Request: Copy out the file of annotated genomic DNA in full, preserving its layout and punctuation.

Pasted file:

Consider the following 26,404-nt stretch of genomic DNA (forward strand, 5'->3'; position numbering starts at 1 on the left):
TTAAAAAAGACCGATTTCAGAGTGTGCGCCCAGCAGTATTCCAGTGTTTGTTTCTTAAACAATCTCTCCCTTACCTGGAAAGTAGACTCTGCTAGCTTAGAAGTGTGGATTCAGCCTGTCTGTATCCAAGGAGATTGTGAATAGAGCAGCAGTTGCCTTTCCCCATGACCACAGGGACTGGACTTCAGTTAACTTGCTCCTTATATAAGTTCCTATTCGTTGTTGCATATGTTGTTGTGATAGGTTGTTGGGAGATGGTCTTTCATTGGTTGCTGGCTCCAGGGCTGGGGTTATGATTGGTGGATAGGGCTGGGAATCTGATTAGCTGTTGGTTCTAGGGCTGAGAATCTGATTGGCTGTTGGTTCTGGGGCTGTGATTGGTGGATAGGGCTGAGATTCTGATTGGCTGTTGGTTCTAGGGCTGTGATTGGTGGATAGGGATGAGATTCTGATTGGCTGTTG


Consider the following 26,404-nt stretch of genomic DNA (forward strand, 5'->3'; position numbering starts at 1 on the left):
TTAAAAAAGACCGATTTCAGAGTGTGCGCCCAGCAGTATTCCAGTGTTTGTTTCTTAAACAATCTCTCCCTTACCTGGAAAGTAGACTCTGCTAGCTTAGAAGTGTGGATTCAGCCTGTCTGTATCCAAGGAGATTGTGAATAGAGCAGCAGTTGCCTTTCCCCATGACCACAGGGACTGGACTTCAGTTAACTTGCTCCTTATATAAGTTCCTATTCGTTGTTGCATATGTTGTTGTGATAGGTTGTTGGGAGATGGTCTTTCATTGGTTGCTGGCTCCAGGGCTGGGGTTATGATTGGTGGATAGGGCTGGGAATCTGATTAGCTGTTGGTTCTAGGGCTGAGAATCTGATTGGCTGTTGGTTCTGGGGCTGTGATTGGTGGATAGGGCTGAGATTCTGATTGGCTGTTGGTTCTAGGGCTGTGATTGGTGGATAGGGATGAGATTCTGATTGGCTGTTG